My name is Bruce, I am a regenerative landscape designer ( Green Curves design ) I am currently experimenting with ways to gather survey points over large areas without walking. Our latest experiment was using a vehicle. We set up the base and the rover was mobile at the rear of the vehicle with someone supporting it and we used the timing facility to take points ( one every 3 seconds ). As it was an experiment we did not stick to any specific pattern as we manoeuvred around the land but we did take more points where the terrain was more complex.
The conclusion was that it worked very well and the results were good ( please see images ) To improve this process we need to eliminate the person sat at the back, which in this case was me! I was thinking of some sort of gymbal that could support the device while maintaining a horizontal plane, has anyone had experience of this? I would welcome any comments or remarks or advice on how to improve this process.
Sharing your project, please try to follow the plan:
- Name of your project or research should be reflected in the topic title.
- Background and motivation, where are you from.
- Project steps.
- Main components.
- Photos and Videos.
- Step by step documentation of building process (optional).
Drone it. Tuffwing Emlid M+ PPK. There are a couple of good guides to several of us configuring the kit. 5-6 GCPs and you are set with cm accuracy. Absolute and relative.
or if you have to absolutely mount it to your truck etc:
There are other posts for mounting also.
Eventually with all that jolting, the small 1/4" thread adapter at the emlid will probably break apart. Search for posts about that here also.
follow @chascoadmin advice.
Thanks, I will look into it…
Thanks, appreciate your input
Always willing to help if you are interested in learning more. There is some good content on this forum, but if you do proceed I would suggest joining the DroneDeploy forum at…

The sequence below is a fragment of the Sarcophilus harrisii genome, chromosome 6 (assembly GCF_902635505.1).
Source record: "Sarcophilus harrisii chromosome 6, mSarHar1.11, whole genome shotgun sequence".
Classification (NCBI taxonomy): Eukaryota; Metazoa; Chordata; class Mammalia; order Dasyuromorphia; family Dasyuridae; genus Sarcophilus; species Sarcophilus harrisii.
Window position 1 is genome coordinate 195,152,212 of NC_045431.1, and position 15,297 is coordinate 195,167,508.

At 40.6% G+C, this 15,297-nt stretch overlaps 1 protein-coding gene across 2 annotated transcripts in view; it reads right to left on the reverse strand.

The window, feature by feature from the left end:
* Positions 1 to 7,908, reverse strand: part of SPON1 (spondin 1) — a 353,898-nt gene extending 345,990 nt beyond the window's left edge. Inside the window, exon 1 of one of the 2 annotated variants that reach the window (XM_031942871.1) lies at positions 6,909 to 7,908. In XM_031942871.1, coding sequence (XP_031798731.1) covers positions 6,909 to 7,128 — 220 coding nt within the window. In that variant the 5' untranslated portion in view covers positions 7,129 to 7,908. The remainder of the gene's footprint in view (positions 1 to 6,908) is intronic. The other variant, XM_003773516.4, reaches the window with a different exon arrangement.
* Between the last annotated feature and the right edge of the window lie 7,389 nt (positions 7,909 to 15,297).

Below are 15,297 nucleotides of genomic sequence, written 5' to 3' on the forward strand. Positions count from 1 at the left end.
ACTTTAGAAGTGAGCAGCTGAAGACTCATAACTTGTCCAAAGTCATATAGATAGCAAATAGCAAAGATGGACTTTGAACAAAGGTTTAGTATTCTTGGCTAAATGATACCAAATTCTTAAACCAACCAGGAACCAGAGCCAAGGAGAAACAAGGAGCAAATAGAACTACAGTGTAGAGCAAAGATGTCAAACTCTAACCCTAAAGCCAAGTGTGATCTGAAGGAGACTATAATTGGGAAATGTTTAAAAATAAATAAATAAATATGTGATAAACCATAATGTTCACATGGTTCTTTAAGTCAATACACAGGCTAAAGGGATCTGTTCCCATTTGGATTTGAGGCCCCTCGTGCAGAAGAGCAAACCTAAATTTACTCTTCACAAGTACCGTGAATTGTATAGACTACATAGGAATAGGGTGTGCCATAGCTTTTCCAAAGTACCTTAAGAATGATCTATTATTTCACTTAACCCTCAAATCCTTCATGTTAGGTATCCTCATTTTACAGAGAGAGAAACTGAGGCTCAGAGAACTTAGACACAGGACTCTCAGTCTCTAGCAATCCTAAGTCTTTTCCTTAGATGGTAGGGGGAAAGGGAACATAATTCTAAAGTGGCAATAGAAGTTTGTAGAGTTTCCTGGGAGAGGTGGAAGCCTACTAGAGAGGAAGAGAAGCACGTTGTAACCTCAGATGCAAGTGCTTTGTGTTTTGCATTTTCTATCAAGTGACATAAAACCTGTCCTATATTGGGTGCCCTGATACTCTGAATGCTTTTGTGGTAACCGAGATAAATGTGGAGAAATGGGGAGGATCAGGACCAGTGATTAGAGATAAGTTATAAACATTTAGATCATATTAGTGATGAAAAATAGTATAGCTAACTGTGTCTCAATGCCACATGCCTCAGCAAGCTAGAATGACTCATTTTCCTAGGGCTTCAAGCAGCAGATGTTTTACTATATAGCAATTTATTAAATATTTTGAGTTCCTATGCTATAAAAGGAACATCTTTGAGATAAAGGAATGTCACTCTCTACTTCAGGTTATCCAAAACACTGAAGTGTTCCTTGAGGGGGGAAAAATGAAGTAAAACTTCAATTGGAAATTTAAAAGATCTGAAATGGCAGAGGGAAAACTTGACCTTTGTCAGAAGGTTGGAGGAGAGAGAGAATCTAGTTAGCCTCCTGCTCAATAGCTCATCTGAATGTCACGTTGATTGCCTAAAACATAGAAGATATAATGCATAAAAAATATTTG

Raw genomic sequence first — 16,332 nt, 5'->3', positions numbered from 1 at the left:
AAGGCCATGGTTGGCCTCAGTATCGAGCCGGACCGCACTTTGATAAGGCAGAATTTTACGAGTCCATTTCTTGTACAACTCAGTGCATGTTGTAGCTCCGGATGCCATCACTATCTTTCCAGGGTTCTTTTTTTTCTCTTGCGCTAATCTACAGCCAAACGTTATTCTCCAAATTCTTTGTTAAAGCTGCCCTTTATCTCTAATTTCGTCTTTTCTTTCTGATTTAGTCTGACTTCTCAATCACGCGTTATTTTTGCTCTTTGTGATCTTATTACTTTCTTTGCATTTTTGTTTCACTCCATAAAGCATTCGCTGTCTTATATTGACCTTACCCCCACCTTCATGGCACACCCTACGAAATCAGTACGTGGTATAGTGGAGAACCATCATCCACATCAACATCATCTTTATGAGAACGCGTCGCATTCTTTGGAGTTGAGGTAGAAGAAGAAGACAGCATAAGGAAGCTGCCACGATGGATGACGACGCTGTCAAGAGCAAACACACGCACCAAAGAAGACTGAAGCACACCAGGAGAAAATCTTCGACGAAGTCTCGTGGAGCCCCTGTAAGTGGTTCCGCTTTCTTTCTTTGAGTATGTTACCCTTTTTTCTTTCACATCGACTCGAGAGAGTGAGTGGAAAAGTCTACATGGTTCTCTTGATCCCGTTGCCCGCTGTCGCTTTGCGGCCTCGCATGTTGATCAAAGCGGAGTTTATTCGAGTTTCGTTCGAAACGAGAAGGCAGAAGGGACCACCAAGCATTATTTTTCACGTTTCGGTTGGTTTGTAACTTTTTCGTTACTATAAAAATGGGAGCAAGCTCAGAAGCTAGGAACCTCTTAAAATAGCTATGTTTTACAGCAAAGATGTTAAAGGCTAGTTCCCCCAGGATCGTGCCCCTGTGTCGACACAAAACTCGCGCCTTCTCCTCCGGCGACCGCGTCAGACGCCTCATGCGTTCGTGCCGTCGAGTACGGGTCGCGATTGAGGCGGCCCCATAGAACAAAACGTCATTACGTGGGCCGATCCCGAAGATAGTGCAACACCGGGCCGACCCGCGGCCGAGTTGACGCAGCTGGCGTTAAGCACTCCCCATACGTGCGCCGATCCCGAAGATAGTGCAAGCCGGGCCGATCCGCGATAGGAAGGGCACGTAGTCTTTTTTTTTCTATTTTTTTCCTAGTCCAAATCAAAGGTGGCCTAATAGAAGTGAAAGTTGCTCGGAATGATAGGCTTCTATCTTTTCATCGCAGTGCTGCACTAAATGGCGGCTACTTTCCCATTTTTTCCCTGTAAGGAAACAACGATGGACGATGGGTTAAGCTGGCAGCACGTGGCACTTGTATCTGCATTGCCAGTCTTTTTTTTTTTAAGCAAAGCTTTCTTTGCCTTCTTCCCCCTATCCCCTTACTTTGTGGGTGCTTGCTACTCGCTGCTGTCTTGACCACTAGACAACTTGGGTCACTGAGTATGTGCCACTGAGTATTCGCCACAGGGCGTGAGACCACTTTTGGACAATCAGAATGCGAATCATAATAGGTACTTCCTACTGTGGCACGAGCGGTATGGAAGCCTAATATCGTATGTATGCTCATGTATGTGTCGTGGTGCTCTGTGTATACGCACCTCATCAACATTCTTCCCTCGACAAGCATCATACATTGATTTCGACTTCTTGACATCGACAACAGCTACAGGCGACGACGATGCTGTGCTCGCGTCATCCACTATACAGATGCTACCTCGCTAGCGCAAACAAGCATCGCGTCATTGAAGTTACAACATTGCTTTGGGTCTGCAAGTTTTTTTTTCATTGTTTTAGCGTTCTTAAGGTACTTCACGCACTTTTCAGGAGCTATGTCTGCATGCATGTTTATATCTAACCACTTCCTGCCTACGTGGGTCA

Nice work! Hard mount on to top of your rig near center of gravity with some sort of damping platform. I’m thinking about the effects of your suspension when in variable terrain. Closest to center of gravity will see least amount of “change”. Measure height to ground. Use app like Mobile Topographer setup with mock location on Android. Use contour generating feature. You could even generate a grid for your driving and upload into mobile topo pro and then just follow the grid if your any good behind the wheel. Then drive like you stole it! (well depends on your update rate)
I will be doing something similar on both a quad and truck but I need to get the antennae up above rider height on quad but makes big old lever arm. What I like about your approach is it is simple to accomplish your needs
Thanks Hunter, Yes we are experimenting with ways to use affordable technology to gain the information we need, creating quality work while keeping prices low for the client. I mostly work in South America where disposable income is low. The process is a bit rustic but he created great results, I need to tidy it up now I know what it can do. Thanks for your advice, I will take your comments on-board.